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Judges must ensure language rights are respected

The SCC confirms the equal status of French and English in the federal courts.

Supreme Court of Canada

Any person who appears in a federal court must be able to exercise their right to speak in the official language of their choice.  That’s what the Supreme Court of Canada ruled in handing down s decision in Mazraani v. Industrial Alliance Insurance and Financial Services Inc.

“This is a great decision that meets our expectations concerning language rights and access to justice,” says Nicolas Rouleau who represented the Canadian Bar Association as intervener in the matter. “It clearly confirms the equal status of French and English in the federal courts.”

The case involved a representative for Industrial Alliance, Kassem Mazraani who after seeing his contract terminated, sought insurance benefits.  These were refused to him as he was considered to be a contractor for Industrial. Mazraani, who spoke only English, eventually took his case it to the Tax Court of Canada, where he represented himself. But many witnesses, as well as counsel for Industrial, who as intervener had an interest in the outcome of the proceedings, requested to speak in French. They were nevertheless encouraged by the judge to speak in English. Industrial appealed the decision of the Tax Court, which ruled in favour of Mazraani, on the grounds that the language rights of its witnesses and counsel had been violated. The Federal Court of Appeal allowed the appeal and ordered a new hearing before a different judge.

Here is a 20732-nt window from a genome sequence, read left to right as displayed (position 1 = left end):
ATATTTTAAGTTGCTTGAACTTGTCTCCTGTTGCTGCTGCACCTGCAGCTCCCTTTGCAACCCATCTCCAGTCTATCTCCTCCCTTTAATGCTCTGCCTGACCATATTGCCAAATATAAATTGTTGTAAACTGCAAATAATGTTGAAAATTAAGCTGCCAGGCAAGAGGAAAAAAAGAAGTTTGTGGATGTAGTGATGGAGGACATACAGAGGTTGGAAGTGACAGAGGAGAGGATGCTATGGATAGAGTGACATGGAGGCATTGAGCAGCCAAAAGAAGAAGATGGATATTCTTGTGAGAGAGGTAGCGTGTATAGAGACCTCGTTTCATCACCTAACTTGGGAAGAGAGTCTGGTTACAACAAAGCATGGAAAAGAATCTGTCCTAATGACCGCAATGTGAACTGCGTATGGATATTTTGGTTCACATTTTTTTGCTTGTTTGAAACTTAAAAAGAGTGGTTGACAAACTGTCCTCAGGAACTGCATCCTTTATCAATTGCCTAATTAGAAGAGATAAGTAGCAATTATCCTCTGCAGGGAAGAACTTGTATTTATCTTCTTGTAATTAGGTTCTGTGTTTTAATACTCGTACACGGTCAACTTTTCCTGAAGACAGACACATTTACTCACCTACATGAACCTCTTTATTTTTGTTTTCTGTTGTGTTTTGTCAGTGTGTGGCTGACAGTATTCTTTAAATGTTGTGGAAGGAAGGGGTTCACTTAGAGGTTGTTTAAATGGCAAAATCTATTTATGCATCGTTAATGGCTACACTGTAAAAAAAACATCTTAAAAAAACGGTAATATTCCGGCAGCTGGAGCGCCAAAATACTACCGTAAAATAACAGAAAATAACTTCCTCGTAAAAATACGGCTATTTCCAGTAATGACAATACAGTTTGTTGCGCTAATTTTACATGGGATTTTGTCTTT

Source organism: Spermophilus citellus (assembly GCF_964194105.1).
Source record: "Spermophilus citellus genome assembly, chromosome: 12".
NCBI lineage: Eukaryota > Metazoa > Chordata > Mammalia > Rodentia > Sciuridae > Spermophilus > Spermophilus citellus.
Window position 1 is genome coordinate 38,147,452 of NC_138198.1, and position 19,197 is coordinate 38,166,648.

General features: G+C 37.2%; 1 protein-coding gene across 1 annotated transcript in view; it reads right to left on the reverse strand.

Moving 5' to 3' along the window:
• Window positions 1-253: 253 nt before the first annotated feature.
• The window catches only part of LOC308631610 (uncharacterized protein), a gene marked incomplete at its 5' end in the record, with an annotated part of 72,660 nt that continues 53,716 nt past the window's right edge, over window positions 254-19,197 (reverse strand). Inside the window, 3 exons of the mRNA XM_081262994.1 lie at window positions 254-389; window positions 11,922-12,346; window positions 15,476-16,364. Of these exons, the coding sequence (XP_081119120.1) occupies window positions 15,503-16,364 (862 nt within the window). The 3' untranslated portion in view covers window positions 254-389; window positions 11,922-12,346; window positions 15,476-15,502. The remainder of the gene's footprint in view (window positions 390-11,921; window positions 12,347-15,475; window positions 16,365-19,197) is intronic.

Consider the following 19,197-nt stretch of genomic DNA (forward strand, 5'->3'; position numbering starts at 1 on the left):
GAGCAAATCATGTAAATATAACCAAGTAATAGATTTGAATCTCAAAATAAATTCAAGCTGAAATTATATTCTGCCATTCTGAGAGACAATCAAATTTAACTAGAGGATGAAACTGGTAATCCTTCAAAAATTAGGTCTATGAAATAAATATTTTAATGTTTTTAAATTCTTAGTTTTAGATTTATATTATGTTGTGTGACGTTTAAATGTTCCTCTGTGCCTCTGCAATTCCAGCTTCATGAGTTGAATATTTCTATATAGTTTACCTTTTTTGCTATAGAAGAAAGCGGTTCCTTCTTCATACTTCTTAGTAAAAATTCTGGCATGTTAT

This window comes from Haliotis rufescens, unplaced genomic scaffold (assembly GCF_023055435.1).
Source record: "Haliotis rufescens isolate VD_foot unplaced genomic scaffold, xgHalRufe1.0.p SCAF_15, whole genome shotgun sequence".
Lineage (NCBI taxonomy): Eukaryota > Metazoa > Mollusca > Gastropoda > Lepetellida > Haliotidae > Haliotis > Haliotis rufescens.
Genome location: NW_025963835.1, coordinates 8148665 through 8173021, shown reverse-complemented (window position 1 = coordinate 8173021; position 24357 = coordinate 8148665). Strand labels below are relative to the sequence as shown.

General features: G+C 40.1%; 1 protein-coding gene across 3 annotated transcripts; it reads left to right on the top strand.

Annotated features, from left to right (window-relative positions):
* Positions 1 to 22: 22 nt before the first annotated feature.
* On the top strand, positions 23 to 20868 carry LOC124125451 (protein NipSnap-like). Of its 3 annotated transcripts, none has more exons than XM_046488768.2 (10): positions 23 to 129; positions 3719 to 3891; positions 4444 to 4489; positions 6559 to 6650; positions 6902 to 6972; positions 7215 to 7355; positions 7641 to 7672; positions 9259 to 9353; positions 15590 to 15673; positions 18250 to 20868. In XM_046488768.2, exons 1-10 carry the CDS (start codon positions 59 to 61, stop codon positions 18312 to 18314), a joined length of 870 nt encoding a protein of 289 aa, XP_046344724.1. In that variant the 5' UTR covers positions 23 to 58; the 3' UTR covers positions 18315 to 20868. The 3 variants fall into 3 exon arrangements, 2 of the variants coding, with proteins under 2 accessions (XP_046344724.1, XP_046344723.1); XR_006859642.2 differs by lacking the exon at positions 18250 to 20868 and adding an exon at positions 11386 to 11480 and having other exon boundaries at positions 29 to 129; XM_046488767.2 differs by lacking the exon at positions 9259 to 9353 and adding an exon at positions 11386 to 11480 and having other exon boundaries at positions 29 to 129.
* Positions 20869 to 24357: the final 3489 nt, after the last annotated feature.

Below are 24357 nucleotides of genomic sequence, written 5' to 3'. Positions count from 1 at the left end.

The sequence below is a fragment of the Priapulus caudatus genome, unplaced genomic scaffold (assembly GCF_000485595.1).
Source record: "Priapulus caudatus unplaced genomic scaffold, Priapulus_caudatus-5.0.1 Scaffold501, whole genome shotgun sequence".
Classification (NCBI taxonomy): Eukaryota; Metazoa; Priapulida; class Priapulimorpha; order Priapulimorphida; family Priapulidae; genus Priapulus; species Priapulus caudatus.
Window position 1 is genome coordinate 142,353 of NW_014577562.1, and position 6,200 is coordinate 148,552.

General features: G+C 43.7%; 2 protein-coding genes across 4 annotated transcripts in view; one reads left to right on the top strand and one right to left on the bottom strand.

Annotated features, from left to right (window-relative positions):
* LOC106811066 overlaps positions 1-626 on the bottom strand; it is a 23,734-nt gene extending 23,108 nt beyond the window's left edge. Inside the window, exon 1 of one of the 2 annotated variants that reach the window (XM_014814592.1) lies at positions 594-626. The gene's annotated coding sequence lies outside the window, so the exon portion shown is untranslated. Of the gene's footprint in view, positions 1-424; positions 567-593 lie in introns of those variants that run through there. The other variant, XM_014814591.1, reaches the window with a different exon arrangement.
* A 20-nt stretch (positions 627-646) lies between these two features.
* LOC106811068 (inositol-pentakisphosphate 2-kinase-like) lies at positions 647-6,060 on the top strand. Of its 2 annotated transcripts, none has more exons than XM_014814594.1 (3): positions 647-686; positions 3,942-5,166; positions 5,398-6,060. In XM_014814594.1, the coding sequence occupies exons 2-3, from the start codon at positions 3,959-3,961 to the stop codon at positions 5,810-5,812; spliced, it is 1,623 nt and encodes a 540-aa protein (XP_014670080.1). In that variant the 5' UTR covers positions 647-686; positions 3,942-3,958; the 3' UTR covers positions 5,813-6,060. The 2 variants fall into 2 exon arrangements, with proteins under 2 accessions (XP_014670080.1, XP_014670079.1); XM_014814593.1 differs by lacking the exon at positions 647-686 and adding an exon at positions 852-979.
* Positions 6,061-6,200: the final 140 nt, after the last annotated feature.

As an access to justice issue, the CBA argued, language needs to be treated as a right and not an accommodation. “It is a constitutional obligation that requires the court to make inquiries into the needs of litigants and witnesses,” says Rouleau. “It must advise witnesses and parties of their language rights, and offer an interpreter’s services without delay.”

What’s more, says Rouleau, “it is incumbent on the judges of federal courts to ensure that linguistic rights of the parties and the witnesses, and anyone else who appears in court, are upheld.” He also remarks that the court recognized that lawyers have certain ethical duties to advise their clients adequately on their rights, though these are “are complementary to that of the judge.”

“What the court has confirmed is that this is a fundamental right that does not depend on external factors, such as a party’s mother tongue or that of the witness,” says Fran├žois Larocque of Ottawa-based Power Law, who represented the Association of French Speaking Jurists of Ontario in their intervention before the top court.

Mazraani will now get a new hearing before a different Tax Court of Canada judge.